7. OK, that's what I interpreted. Based on that, I'd have the same recommendation: My recommendation would be to find a contractor that can not only write the estimate, but most importantly do the work. It can be a lot harder than one might think finding qualified contractors to do major repairs. The insurance company has paid for repairs based on an estimate. If the estimate is "good", they would not be liable to pay more because a contractor quit working. In a large fire loss, it is really common to have supplemental repairs needed due to hidden or unobserved damage. It's not like a car where repairs are a lot more predictable. But if you don't have a contractor who is able to scope those additional damages, the insurance company has no basis to pay additional money. Most insurance policies have dispute resolution processes and some states require mediation. And of course there is the ability to file suit. But if you don't even have another contractor yet who can say where the insurance company has not properly scoped the repairs, there is no reason for them to get back involved. The big problem is you have a civil issue with the chosen contractor. I could be wrong, but understanding the industry as I do I'm pretty sure the contract for repairs is between you and the contractor. @Henry Ford may have some advice on this as I believe he has some litigation experience with homeowners policies. Nothing good happens until you find a qualified contractor who can actually do the repairs. I'd focus heavily there. BTW: I forgot to add initially, sorry to hear about the fire loss. It is a major hassle for certain and disruptive to your family. I wish you the best getting back into your home, and believe the quickest way to do that is finding a qualified contractor who can actually do the repairs.
  8. Forgive me if I'm reading this wrong, but did you say that the bank already has the funds? If they do, wouldn't that infer that the insurance has paid for the projected repairs? If SF paid based on the estimate and a contractor just quit working, I don't see how that is the insurance company issue if they have paid for repairs. It is essentially a civil issue between the owner of the property and the repair firm. Now its a different issue of course if some of the damages were not assessed or included initially, which is not terribly uncommon on major repairs. My recommendation would be to find a contractor that can not only write the estimate, but most importantly do the work. It can be a lot harder than one might think finding qualified contractors to do major repairs.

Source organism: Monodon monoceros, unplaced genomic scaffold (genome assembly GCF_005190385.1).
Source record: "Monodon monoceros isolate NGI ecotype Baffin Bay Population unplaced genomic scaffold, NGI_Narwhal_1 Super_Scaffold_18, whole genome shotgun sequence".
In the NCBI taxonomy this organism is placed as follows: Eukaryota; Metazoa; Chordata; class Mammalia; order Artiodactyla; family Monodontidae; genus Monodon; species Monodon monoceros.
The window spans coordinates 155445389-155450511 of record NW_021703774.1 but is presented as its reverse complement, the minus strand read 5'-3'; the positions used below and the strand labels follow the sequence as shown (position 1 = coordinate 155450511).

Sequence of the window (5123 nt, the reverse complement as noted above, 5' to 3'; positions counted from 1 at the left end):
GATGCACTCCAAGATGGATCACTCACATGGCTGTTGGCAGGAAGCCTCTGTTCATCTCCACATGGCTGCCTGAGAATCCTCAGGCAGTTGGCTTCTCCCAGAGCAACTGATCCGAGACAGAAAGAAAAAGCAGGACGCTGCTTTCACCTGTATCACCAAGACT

9. That wasn't my impression Yea, a smattering of boos may have been mixed in but my impression was there was a lot of cheers. I liked seeing him there, too bad it's probably just to give the finger to the NFL.
  10. My situation was similar but without the crazy. Mine was also a discussion of divorce for the last four of a 12 year destructive marriage and I decided in May 2014, divorced in November of same year. At time of divorce I was 43 with twin daughters age 11. Shared custody situation. Personally, I wouldn't introduce her to your son at all, unless you get to the point where one of the two of you is moving to a location where the two of you could possibly live together or spend significant time together. Once a week is super easy to keep things going good. So why not just do that, keep it light. It's only been a month post divorce. For the record, I ended up waiting about 2 years before introducing my kids to someone. Also, the reality of the situation is that while spending time with a new friend is a nice diversion, the overwhelming likely hood is that the relationship does not work out long term. From my experience, I'd argue you are better off meeting other people anyways, or even better to spend time single to get to know yourself and what you really want out of life for you and your son. There will always be plenty of chicks out there...
  11. Agree. But far less helpful than imagined...
  12. Why on earth would you go to Iceland with two little kids?